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I ride an '06 GL1800; I usually use Shell gasoline.
With ethanol at 10% (soon to be 15%) should I consider some kind of fuel additive to combat the ethanol?
 

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while not desirable and a dumb economic and political move, as long as it doesn’t sit for months in your tank unprotected, ethanol is mostly a nuisance. However, I found an how-to for removing ethanol from fuel in a related forum. Since ethanol is attracted to water, it is possible to remove it by adding water to fuel. The ethanol will drop out because of its higher specific gravity and can be drained away. It takes about 2 cups water to 5 gallons of gas.
Anyone familiar with this?
I might try this for winter storage. And for my personal protest to using food for fuel.
 

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while not desirable and a dumb economic and political move, as long as it doesn’t sit for months in your tank unprotected, ethanol is mostly a nuisance. However, I found an how-to for removing ethanol from fuel in a related forum. Since ethanol is attracted to water, it is possible to remove it by adding water to fuel. The ethanol will drop out because of its higher specific gravity and can be drained away. It takes about 2 cups water to 5 gallons of gas.
Anyone familiar with this?
I might try this for winter storage. And for my personal protest to using food for fuel.
I would never try/do that, except maybe in a bulk storage tank. Why go thru the mess and effort. I've had excellent results with Startron fuel enzyme additive/stabilizer when storing stuff with ethanol fuel.
 

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while not desirable and a dumb economic and political move, as long as it doesn’t sit for months in your tank unprotected, ethanol is mostly a nuisance. However, I found an how-to for removing ethanol from fuel in a related forum. Since ethanol is attracted to water, it is possible to remove it by adding water to fuel. The ethanol will drop out because of its higher specific gravity and can be drained away. It takes about 2 cups water to 5 gallons of gas.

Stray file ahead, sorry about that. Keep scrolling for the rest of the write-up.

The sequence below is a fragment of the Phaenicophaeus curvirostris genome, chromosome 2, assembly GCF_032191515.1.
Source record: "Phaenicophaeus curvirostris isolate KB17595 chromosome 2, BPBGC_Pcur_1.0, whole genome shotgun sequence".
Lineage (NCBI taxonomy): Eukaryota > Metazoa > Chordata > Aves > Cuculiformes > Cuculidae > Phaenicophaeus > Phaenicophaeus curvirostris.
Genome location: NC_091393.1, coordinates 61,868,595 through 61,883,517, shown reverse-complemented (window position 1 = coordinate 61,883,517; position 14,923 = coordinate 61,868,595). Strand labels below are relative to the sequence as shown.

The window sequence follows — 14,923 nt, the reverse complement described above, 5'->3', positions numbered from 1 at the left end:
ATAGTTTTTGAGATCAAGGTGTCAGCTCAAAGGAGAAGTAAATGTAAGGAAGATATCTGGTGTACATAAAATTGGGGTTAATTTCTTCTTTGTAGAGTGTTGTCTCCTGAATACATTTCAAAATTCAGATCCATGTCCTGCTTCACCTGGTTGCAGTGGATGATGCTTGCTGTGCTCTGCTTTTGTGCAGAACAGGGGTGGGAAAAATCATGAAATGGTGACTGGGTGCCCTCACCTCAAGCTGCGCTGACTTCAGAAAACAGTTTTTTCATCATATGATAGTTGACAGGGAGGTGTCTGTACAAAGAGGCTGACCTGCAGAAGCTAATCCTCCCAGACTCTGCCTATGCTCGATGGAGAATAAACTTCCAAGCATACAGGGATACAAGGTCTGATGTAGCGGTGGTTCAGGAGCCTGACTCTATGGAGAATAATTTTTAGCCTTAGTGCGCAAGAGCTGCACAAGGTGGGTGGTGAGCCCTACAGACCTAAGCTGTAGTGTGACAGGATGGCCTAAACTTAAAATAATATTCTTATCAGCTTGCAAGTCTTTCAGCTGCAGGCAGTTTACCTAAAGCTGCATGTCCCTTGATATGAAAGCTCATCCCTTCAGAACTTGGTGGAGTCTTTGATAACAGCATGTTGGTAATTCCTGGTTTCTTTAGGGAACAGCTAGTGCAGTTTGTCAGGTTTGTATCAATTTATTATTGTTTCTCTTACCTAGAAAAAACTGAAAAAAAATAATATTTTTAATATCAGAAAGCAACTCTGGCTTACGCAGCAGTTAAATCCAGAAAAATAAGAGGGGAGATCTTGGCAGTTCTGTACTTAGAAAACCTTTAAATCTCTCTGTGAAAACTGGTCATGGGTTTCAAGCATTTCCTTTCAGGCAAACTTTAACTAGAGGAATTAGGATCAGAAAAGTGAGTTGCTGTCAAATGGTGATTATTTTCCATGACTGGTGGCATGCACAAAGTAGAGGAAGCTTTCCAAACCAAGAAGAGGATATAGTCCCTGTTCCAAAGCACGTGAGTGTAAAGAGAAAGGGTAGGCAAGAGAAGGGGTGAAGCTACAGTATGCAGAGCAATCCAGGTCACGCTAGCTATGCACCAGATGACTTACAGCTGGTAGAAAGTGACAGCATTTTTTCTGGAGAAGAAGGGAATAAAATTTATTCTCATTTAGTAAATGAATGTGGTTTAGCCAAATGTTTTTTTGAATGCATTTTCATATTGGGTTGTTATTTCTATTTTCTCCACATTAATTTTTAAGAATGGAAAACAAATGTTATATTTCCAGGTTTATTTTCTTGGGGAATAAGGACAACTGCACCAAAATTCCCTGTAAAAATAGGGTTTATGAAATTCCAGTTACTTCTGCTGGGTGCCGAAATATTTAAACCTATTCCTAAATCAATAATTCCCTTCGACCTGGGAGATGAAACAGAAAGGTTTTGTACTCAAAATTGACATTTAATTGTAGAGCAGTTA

Anyone familiar with this?
I might try this for winter storage. And for my personal protest to using food for fuel.
Its good to know that Honda designed the Goldwing to run on water. At times, mine would sit for 8 months or more and fire up with a touch of the button. My Cuda and Vette apparently are also capable of running on water !! Btw, Food grade corn which less than 10% of the corn grown in the US is not used for ethanol.
 
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while not desirable and a dumb economic and political move, as long as it doesn’t sit for months in your tank unprotected, ethanol is mostly a nuisance. However, I found an how-to for removing ethanol from fuel in a related forum. Since ethanol is attracted to water, it is possible to remove it by adding water to fuel. The ethanol will drop out because of its higher specific gravity and can be drained away. It takes about 2 cups water to 5 gallons of gas.
Anyone familiar with this?
I might try this for winter storage. And for my personal protest to using food for fuel.
Motorcycle Consumer News had a how to article on exactly how to do this a few years ago..
 

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OK, so pour two cups of water into the fuel tank,... check. How long do I wait for the ethanol to drain away?